Bolton

Oh, I don't know. I was sticking my neck out a bit. I think that was one thing.

Sullivan

I didn't ask Bruce that, maybe I should have.

Bolton

Well Bruce wasn't working with us at that time.

Sullivan

Oh, he wasn't yet with you? He came in for the first time often with these identifications...

Bolton

Yes. Now he wasn't actually part of the identification team. It was Stanley and I who did the work, but we did use some of Bruce's Dover Heights measurements to clear up one or two points on that. I think in the case of the Cygnus experiments, Stanley and I had actually worked together. I mean, we sat up at night together; we'd gone to various places to see if we could get a high cliff together. We’d done that all together. But the major observations on those other sources and so on, essentially were all my observations. Stanley at the time had gone back to building equipment and that kind of thing. So it was essentially my own sitting up at night and so on which got those.

Sullivan

And like you say, it was a bit of a risky sort of paper.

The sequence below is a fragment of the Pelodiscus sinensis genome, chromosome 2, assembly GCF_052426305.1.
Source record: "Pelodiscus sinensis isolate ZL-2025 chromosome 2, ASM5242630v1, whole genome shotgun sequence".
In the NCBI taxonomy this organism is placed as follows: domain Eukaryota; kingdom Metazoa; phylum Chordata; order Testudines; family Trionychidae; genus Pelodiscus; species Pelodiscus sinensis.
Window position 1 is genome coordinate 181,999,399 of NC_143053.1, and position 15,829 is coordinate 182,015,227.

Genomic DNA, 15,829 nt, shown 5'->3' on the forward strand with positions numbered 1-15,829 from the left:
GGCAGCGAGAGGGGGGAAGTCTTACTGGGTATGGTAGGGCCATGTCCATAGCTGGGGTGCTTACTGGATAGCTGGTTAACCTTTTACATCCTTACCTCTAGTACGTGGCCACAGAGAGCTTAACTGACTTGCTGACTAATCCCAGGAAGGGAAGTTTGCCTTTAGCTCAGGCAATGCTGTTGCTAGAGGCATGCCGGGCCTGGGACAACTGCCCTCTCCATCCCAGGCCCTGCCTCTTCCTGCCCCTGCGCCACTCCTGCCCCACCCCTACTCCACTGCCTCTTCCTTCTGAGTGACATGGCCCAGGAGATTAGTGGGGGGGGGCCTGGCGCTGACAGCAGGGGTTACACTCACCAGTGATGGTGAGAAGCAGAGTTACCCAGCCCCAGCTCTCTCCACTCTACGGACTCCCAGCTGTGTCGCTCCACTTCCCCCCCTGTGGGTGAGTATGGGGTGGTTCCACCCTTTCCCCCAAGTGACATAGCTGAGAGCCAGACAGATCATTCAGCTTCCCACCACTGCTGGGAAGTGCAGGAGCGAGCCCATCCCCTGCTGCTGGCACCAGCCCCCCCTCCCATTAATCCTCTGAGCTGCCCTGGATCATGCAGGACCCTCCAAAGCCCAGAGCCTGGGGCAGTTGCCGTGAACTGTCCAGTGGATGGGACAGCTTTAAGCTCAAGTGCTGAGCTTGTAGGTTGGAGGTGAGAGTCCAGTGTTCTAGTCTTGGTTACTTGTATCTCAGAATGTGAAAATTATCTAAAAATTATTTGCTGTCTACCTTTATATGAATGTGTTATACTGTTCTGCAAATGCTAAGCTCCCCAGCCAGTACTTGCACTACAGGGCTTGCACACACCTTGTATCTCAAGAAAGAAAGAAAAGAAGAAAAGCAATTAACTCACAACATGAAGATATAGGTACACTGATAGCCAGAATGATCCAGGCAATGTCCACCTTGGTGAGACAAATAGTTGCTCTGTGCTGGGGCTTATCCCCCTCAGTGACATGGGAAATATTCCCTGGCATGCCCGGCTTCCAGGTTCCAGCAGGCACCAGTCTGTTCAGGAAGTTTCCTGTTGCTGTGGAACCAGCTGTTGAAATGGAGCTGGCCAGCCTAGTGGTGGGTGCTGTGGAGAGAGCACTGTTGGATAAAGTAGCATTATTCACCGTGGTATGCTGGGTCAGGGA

Bolton

Yes, but others were not really involved in the observations for it. I mean the point of that paper is to say, "Well, the first one is not unique; there's a whole class of these things. We’re starting a new branch of astronomy."

Sullivan

Yeah, they're all over.

Bolton

They're all over, that's right. But then, of course, Stanley was in on the New Zealand position-finding observations and Bruce did some of the backup observations from Dover Heights. He'd been in on the scintillation part of it, very obviously. So the next paper was by the lot of us. In a way, of course, this was a departure from tradition, by including those people in papers.

Sullivan

Technicians, basically.

Bolton

Technicians in papers.

Sullivan

Yeah. Other people have mentioned that to me. Was this a policy of [E.G. "Taffy"] Bowen's or how did this come about?